Ratio test with limsup vs lim Code Answer

Hello Developer, Hope you guys are doing great. Today at Tutorial Guruji Official website, we are sharing the answer of Ratio test with limsup vs lim without wasting too much if your time.

The question is published on by Tutorial Guruji team.

Could I prove that the ratio test still works using \$limsup(frac{a_{n+1}}{a_n})\$ instead of \$lim(frac{a_{n+1}}{a_n})\$?
I think for \$limsup<1\$ I could show that for \$epsilon>0, N>1 limsup(frac{a_{n+1}}{a_n})<1-epsilon.\$ From there I can solve that \$lvert a_krvert<(1-epsilon)^{k-N}lvert a_Nrvert\$ for \$k>N\$. Thus, by comparison test the left-hand side will converge absolutely. Is this enough to show I can use the ratio test with \$limsup\$?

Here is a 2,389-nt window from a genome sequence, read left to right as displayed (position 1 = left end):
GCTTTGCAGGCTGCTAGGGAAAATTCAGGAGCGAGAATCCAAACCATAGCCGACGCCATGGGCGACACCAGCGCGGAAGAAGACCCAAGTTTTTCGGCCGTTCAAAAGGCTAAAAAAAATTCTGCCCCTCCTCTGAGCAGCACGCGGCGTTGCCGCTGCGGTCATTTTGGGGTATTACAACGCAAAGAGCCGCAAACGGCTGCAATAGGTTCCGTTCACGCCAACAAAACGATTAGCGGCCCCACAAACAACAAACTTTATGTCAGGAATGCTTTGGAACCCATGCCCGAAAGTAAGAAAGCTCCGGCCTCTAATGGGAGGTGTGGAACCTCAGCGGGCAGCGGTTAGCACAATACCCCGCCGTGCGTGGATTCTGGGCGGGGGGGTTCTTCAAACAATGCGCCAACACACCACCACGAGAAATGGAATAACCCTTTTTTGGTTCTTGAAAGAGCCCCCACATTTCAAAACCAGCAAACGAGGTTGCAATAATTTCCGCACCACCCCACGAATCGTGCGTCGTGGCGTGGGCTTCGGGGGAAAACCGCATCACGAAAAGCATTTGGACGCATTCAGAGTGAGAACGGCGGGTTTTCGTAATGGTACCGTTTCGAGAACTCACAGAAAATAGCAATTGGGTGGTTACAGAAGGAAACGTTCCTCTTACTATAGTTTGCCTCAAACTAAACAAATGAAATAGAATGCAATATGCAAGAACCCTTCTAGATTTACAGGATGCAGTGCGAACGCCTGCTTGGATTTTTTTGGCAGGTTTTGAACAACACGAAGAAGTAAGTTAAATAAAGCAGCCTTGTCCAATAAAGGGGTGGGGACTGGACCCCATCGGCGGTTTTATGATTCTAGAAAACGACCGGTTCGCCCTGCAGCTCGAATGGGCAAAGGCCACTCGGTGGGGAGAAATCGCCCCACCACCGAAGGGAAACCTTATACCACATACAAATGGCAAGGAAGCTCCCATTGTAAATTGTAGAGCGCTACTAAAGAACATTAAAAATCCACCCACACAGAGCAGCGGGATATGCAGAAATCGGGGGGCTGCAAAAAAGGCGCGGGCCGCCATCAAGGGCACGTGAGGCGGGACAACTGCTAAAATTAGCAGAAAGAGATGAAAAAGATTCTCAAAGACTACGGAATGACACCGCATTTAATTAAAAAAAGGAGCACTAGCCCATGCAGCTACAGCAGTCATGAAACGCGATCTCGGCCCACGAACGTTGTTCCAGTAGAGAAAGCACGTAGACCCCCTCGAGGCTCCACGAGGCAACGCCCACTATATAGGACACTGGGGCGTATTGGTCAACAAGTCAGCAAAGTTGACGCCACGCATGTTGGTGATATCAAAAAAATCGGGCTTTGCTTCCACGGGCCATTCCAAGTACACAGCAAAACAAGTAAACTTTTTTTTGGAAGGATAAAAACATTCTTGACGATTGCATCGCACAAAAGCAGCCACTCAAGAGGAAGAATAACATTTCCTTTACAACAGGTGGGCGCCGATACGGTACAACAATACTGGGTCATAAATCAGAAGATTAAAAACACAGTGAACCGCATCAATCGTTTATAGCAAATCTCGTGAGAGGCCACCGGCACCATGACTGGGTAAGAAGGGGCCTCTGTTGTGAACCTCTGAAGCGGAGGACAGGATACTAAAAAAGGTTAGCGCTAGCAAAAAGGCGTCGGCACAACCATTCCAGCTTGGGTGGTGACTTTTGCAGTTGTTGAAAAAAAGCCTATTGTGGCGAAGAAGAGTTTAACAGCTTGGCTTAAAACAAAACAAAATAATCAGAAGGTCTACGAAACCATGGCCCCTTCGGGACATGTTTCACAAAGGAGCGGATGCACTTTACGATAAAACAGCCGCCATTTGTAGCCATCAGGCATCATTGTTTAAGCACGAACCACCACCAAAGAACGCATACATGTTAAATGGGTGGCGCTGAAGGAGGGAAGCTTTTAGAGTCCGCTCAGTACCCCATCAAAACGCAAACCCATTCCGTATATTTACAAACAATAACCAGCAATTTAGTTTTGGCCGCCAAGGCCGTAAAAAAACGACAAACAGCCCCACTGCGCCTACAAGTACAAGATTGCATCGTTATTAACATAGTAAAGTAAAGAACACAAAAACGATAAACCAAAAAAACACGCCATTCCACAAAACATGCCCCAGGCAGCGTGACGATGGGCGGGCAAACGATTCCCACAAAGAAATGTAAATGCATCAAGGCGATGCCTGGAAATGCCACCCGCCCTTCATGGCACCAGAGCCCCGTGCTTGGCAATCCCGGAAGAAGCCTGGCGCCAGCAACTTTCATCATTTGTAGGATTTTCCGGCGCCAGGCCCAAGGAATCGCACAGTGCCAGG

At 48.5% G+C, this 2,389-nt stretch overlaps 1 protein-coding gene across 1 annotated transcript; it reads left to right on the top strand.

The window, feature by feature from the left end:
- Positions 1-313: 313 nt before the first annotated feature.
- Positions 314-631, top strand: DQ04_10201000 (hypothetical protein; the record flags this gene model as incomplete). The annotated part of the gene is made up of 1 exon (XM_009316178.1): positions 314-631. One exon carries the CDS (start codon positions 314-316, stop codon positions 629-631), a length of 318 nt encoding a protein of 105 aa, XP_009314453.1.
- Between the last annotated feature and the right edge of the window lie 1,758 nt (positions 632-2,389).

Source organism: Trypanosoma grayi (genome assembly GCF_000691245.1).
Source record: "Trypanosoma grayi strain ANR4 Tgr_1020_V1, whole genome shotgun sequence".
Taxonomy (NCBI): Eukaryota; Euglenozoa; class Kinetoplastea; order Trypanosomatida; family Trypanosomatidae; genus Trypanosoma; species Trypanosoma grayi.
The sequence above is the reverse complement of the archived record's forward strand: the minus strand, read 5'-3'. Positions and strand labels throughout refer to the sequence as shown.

Answer

You have the right ideas, but your proof could use just a little tweaking. Let \$L = limsup |a_{n+1}/a_n|\$. If \$L < 1\$, then for \$epsilon := (1 – L)/2\$, there exists \$Nin Bbb N\$ such that \$|a_{n+1}/a_n| < L + epsilon\$ for all \$nge N\$, i.e., \$|a_{n+1}| < |a_n|(1+L)/2\$ for all \$n ge N\$. Thus \$|a_n| le [(1 + L)/2]^{n-N}|a_N|\$ for all \$nge N\$. Since \$L < 1\$, \$(1 + L)/2 < 1\$, thus \$sum_{n = 1}^infty [(1 + L)/2]^{n-N}\$ converges. Hence, by the comparison test, \$sum_{n = 1}^infty a_n\$ converges absolutely.

We are here to answer your question about Ratio test with limsup vs lim - If you find the proper solution, please don't forgot to share this with your team members.